Chronic pancreatitis (CP) is a progressively debilitating disease for which only moderate to advanced diagnosis is possible. In addition, the evaluation of chronic abdominal pain under the suspicion of CP results in millions of dollars in healthcare costs and lost wages annually. CP is characterized by chronic inflammation and progressive scarring leading to irreversible damage to the pancreas, resulting in loss of exocrine and endocrine function and in some cases pancreas carcinoma. The diagnosis of CP within a "therapeutic window" has remained elusive due to our poor understanding of the disease and scarce morphological changes on imaging studies in early and mild disease. The understanding of CP pathogenesis is paramount in early diagnosis. Furthermore, pathophysiology based therapy focused on inflammation could modify or retard disease progression. The health-related topics that I address in this research proposal are: (1) CP pathogenesis is currently poorly understood and (2) clinical diagnosis of CP detects only moderate to advanced disease. I hypothesize that CP-specific proteins can be identified by comprehensive, quantitative proteomic profiling of pancreatic fluid (PF) and that such perturbations of the pancreatic protein secretome is reflected in excreted urine.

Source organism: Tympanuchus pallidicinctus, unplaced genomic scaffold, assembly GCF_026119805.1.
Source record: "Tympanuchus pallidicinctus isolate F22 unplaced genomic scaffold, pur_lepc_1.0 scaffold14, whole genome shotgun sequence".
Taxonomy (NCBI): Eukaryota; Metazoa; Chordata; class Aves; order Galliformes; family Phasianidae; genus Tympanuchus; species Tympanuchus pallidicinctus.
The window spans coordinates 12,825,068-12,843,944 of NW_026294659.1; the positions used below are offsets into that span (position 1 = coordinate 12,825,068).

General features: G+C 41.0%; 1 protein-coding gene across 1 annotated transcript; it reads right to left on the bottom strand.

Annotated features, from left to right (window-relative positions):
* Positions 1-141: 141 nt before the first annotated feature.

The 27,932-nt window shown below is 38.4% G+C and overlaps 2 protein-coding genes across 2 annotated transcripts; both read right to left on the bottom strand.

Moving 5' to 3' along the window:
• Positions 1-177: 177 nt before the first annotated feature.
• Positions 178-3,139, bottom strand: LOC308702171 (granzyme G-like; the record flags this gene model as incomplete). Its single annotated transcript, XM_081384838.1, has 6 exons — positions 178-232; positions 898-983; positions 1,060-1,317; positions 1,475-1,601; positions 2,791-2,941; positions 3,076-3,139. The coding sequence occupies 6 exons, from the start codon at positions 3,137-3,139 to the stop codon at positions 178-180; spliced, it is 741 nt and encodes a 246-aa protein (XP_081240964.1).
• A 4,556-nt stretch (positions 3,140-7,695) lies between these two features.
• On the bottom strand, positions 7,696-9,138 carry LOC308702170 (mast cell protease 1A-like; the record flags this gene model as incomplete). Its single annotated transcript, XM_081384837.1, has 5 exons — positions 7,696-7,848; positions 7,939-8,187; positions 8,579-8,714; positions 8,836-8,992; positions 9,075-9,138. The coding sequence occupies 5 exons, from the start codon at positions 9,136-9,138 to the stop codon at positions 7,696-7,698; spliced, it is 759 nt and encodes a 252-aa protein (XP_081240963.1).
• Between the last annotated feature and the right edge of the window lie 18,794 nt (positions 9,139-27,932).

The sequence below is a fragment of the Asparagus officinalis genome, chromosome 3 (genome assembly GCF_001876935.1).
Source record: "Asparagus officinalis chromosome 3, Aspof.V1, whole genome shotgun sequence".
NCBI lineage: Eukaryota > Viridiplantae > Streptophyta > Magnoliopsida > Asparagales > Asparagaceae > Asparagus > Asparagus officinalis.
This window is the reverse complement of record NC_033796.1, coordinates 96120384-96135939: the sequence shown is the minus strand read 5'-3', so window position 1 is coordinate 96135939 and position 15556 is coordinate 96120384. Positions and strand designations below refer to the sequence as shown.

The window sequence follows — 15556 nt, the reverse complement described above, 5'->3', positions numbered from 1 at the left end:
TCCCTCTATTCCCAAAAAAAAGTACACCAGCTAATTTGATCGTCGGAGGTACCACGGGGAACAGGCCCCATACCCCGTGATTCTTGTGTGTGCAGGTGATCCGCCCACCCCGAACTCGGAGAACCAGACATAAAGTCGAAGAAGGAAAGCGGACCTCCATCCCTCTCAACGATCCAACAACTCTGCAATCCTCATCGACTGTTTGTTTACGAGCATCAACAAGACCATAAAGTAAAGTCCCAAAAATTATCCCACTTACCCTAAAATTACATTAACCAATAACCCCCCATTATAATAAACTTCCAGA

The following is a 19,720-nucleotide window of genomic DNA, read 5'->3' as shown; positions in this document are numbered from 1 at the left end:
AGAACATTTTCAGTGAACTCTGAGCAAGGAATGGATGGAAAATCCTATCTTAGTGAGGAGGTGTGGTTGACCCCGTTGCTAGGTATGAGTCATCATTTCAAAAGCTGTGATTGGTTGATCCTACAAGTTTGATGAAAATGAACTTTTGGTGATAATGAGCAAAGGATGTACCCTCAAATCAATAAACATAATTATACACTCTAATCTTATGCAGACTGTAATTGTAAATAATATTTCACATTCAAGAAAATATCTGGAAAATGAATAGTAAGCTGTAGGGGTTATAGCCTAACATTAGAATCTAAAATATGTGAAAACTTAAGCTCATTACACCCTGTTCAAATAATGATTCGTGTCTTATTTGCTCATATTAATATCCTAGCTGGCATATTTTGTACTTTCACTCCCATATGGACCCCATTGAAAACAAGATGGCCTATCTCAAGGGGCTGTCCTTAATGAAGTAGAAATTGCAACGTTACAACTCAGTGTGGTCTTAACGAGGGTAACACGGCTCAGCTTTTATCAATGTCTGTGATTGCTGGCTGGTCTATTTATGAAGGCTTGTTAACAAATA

In Specific Aim 1 (SA1), I will determine if inflammatory proteins in PF are etiology-specific. Using quantitative mass spectrometry, we will evaluate the PF from 6 different etiologies of advanced CP, plus a non-diseased control group and compare the inflammatory protein profile to generate an inclusion list to be used in Specific Aim 2 (SA2). This list of proteins will be validated in SA2 using two large cohorts (1) non-pancreatic disease and (2) CP with varying degrees of pancreatic deficiency. These results will be important in assessing the value of the proteins discovered in SA1 for diagnostic applications.
In Specific Aim 3 (SA3), I will investigate inflammation-related proteins in the urine of CP subjects using directed quantitative mass spectrometry. I hypothesize that proteins discovered in SA1 and validated in SA2 can also be identified in urine in SA3. CP- specific, inflammatory-related proteins identified using the strategy outlined herein will originate from: (1) Pancreatic fluid-a proximal body fluid which is ideal for investigation of physiological pathways of pancreatic dysfunction and (2) Urine-a noninvasively collected fluid that is well-suited for clinical diagnostics. While there are many classes of proteins that can be investigated with proteomics in PF, I chose to focus on inflammatory proteins because characterization of their expression may have both diagnostic and therapeutic implications. In conforming with the mission of the NIDDK, I aim to determine the identity, relative quantity, cellular origin, and molecular function of distinct sets of CP-specific, inflammatory proteins with the long-term goals of (1) understanding the inflammatory protein response of CP with respect to etiology, (2) identifying candidate diagnostic markers, and (3) discovering targets for directed therapy.

Public Health Relevance